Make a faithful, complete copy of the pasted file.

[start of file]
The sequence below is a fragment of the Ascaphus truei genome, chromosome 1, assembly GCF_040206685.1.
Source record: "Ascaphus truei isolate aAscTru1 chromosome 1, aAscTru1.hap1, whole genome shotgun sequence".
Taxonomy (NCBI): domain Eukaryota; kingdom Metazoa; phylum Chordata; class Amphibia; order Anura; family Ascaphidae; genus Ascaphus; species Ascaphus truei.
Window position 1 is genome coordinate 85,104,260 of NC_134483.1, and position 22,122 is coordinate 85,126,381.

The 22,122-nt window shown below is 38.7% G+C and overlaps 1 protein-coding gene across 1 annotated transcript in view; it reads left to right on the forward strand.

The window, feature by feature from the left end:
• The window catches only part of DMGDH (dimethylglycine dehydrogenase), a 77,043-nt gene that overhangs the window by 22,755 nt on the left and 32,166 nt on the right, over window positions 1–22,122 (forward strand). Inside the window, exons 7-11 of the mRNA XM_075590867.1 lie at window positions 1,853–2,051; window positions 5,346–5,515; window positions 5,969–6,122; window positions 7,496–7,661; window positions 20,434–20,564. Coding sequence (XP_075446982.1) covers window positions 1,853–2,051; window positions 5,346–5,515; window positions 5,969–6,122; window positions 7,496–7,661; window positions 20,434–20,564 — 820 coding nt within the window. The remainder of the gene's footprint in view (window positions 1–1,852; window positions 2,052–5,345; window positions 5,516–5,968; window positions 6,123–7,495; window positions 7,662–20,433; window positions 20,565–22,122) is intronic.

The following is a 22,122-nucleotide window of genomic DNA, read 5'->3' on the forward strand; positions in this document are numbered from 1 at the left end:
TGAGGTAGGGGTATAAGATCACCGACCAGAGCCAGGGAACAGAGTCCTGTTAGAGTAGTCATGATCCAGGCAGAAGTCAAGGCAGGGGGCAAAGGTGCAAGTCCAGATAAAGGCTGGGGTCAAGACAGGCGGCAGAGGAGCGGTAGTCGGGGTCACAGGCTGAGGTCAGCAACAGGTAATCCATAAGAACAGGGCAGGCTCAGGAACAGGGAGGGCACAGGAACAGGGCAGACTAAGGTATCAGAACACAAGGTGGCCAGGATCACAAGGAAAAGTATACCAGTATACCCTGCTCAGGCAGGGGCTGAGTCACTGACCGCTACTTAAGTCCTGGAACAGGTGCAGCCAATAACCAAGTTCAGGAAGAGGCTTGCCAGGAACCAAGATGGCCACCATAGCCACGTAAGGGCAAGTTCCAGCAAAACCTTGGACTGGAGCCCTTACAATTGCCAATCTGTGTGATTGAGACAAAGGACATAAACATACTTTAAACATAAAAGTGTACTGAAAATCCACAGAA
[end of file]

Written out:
The sequence below is a fragment of the Ascaphus truei genome, chromosome 1, assembly GCF_040206685.1.
Source record: "Ascaphus truei isolate aAscTru1 chromosome 1, aAscTru1.hap1, whole genome shotgun sequence".
Taxonomy (NCBI): domain Eukaryota; kingdom Metazoa; phylum Chordata; class Amphibia; order Anura; family Ascaphidae; genus Ascaphus; species Ascaphus truei.
Window position 1 is genome coordinate 85,104,260 of NC_134483.1, and position 22,122 is coordinate 85,126,381.

The 22,122-nt window shown below is 38.7% G+C and overlaps 1 protein-coding gene across 1 annotated transcript in view; it reads left to right on the forward strand.

The window, feature by feature from the left end:
• The window catches only part of DMGDH (dimethylglycine dehydrogenase), a 77,043-nt gene that overhangs the window by 22,755 nt on the left and 32,166 nt on the right, over window positions 1–22,122 (forward strand). Inside the window, exons 7-11 of the mRNA XM_075590867.1 lie at window positions 1,853–2,051; window positions 5,346–5,515; window positions 5,969–6,122; window positions 7,496–7,661; window positions 20,434–20,564. Coding sequence (XP_075446982.1) covers window positions 1,853–2,051; window positions 5,346–5,515; window positions 5,969–6,122; window positions 7,496–7,661; window positions 20,434–20,564 — 820 coding nt within the window. The remainder of the gene's footprint in view (window positions 1–1,852; window positions 2,052–5,345; window positions 5,516–5,968; window positions 6,123–7,495; window positions 7,662–20,433; window positions 20,565–22,122) is intronic.

The following is a 22,122-nucleotide window of genomic DNA, read 5'->3' on the forward strand; positions in this document are numbered from 1 at the left end:
TGAGGTAGGGGTATAAGATCACCGACCAGAGCCAGGGAACAGAGTCCTGTTAGAGTAGTCATGATCCAGGCAGAAGTCAAGGCAGGGGGCAAAGGTGCAAGTCCAGATAAAGGCTGGGGTCAAGACAGGCGGCAGAGGAGCGGTAGTCGGGGTCACAGGCTGAGGTCAGCAACAGGTAATCCATAAGAACAGGGCAGGCTCAGGAACAGGGAGGGCACAGGAACAGGGCAGACTAAGGTATCAGAACACAAGGTGGCCAGGATCACAAGGAAAAGTATACCAGTATACCCTGCTCAGGCAGGGGCTGAGTCACTGACCGCTACTTAAGTCCTGGAACAGGTGCAGCCAATAACCAAGTTCAGGAAGAGGCTTGCCAGGAACCAAGATGGCCACCATAGCCACGTAAGGGCAAGTTCCAGCAAAACCTTGGACTGGAGCCCTTACAATTGCCAATCTGTGTGATTGAGACAAAGGACATAAACATACTTTAAACATAAAAGTGTACTGAAAATCCACAGAA